AMA3 years ago

    Burkina Faso crisis and COVID-19 concerns highlight pressure on Sahel food security

     Across the Central Sahel in Africa – encompassing Burkina Faso, Mali and Niger – more than five million people face severe food insecurity ahead of the coming lean season, according to data released by WFP and other humanitarian partners.

    Drought and violent extremists

    Humanitarians have repeatedly warned that chronic insecurity linked to successive drought and violent extremists who exploit the lack of a strong State presence have created an avoidable crisis, which WFP said has now extended to the coastal countries of Sierra Leone and Liberia.

    Forecasts indicate that Burkina Faso will see food insecurity more than triple, to more than 2.1 million people in June, up from at least 680,000 at the same time last year.

    The number of people going hungry is also expected to rise in Mali, with 1.3 million people vulnerable, along with two million people in Niger.

    ‘Unprecedented’ vulnerability during lean season

    “For the lean season, in the upcoming months June to September, the analysis concluded that we are going from 10.8 million people declared food insecure last year, to 19.1 million people in 2020,” said Eric Branckaert, WFP Senior Vulnerability Analysis and Mapping (VAM) Adviser, speaking to journalists via videoconference.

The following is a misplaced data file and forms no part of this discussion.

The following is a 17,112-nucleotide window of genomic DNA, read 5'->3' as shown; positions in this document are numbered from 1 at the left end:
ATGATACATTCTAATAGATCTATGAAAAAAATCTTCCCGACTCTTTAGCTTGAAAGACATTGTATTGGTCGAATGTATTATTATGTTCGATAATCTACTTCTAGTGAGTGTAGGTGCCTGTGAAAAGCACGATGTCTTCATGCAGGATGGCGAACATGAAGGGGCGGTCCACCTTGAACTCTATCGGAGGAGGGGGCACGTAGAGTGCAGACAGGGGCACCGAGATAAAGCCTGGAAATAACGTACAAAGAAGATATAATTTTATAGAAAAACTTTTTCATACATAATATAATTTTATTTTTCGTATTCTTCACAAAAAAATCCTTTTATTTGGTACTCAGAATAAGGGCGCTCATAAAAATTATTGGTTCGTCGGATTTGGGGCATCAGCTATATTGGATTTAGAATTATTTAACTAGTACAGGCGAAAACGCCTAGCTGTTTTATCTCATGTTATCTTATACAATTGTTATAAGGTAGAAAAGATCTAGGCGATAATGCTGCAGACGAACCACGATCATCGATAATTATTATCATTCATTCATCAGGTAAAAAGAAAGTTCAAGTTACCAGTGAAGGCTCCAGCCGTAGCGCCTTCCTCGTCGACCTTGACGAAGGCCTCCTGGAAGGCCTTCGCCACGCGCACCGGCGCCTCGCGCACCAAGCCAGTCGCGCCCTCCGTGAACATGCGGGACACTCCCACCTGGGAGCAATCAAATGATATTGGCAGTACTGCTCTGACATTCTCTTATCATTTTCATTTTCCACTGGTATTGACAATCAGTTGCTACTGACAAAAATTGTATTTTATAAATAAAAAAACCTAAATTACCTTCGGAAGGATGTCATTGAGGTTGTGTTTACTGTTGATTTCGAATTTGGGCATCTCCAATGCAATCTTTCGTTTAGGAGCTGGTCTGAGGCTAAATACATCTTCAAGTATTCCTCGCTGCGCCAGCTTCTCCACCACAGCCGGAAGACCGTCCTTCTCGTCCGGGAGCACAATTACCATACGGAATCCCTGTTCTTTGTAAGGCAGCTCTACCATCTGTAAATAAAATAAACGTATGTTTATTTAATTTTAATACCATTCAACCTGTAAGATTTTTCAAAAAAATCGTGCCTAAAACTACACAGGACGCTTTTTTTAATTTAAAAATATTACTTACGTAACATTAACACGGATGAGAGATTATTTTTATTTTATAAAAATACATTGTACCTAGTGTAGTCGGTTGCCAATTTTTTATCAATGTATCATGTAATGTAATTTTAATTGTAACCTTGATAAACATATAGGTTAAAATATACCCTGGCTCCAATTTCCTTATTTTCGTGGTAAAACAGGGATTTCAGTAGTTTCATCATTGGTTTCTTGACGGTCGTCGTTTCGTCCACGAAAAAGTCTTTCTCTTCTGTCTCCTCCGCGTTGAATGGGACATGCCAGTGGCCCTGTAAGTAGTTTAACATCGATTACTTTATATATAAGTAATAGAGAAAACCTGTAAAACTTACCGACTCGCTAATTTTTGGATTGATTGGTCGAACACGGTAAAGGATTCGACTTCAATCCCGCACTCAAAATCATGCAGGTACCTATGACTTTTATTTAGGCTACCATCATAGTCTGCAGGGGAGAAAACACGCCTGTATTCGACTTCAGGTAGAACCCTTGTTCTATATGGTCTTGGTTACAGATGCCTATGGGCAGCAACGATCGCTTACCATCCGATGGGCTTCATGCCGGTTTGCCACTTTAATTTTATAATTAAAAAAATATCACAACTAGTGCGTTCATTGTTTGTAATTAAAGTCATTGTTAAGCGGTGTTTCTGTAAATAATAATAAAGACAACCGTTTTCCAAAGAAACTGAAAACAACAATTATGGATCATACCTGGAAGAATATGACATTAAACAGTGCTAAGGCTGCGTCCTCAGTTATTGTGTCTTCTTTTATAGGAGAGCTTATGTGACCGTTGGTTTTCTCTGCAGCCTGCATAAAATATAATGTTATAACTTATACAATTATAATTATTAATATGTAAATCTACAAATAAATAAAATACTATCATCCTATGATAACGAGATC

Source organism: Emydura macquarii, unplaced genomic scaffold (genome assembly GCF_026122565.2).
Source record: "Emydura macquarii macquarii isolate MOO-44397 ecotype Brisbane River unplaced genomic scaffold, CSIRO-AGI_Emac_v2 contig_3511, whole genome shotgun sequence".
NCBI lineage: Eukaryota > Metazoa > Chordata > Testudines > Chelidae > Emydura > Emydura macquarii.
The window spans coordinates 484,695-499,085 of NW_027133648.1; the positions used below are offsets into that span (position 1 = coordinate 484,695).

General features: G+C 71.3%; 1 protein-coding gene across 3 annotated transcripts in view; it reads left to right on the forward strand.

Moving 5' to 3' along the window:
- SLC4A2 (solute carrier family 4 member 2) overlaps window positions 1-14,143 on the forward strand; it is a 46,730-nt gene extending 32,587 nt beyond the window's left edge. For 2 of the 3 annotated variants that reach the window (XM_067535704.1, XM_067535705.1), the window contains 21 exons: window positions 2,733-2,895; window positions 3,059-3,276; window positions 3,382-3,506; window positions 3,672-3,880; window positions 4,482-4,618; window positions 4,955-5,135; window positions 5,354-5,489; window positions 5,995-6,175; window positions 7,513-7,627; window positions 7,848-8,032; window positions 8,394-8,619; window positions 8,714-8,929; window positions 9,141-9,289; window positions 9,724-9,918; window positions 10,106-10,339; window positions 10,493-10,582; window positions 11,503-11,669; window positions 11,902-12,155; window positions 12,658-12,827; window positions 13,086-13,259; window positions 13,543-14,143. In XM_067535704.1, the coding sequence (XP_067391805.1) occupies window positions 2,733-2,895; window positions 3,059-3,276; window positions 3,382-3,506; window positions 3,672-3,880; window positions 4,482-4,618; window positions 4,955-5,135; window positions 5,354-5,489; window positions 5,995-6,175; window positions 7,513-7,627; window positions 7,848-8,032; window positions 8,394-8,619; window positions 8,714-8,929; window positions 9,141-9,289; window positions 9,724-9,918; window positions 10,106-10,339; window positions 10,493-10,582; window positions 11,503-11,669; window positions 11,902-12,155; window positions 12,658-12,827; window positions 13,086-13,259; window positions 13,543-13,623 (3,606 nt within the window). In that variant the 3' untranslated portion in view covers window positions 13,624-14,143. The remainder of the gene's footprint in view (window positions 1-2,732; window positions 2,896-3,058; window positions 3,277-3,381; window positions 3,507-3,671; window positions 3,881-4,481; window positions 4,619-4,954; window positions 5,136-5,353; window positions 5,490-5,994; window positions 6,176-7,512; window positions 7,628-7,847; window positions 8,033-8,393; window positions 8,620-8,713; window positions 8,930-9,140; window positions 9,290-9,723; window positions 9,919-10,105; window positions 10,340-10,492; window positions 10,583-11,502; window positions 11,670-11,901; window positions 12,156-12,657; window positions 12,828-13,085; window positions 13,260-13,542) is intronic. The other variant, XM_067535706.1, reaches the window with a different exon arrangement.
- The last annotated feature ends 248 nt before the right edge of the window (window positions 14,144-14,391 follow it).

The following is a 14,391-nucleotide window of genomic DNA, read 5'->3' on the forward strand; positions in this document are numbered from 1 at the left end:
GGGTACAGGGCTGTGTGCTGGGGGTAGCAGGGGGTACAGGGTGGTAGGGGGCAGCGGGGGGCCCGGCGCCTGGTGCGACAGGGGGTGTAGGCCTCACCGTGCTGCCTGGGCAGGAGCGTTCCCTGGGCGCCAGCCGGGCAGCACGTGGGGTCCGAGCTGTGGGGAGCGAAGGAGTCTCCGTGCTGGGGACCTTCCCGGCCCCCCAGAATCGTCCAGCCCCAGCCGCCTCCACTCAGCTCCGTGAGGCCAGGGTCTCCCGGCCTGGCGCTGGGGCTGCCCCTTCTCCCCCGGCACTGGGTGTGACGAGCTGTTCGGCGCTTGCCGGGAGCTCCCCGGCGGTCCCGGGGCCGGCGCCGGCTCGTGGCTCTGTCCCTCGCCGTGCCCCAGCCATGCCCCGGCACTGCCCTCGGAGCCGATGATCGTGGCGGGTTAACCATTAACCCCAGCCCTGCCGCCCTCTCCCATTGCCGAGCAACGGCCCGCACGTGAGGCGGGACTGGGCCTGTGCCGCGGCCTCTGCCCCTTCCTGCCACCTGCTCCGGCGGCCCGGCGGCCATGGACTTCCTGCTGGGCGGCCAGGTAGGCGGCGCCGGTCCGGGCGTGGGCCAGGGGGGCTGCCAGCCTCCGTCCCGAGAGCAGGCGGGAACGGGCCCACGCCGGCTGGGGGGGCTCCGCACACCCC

“This is an increase of 77 per cent since last year and it is unprecedented.”

    Citing Burkina Faso’s experience as illustrative of the plight facing its Sahel neighbours, Alexandre Lecuziat, WFP Senior Regional Emergency Preparedness and Response Adviser, said in English and French that it was “one of the most or the fastest growing displaced population crisis in the world. It’s a country that virtually had no IDPs, internally displaced populations, 18 months ago and now the latest official figures are in excess of 800,000 people displaced.”

    Speaking via videoconference, Mr Lecuziat said that although WFP has access across the Sahel to populations in need, the agency is extremely concerned about the impact of the new coronavirus on a region with one of the weakest healthcare systems in the world.

    If it emerges in a similar way to much of the rest of the world, it will lead to “a serious deterioration” in people’s resilience, as markets and borders close, preventing herders from moving their animals to fresh pasture, he explained.

    Aid delivery changes to keep everyone safe

    Social distancing measures have already been implemented by WFP and its partners during aid deliveries, in a bid to keep staff and communities safe.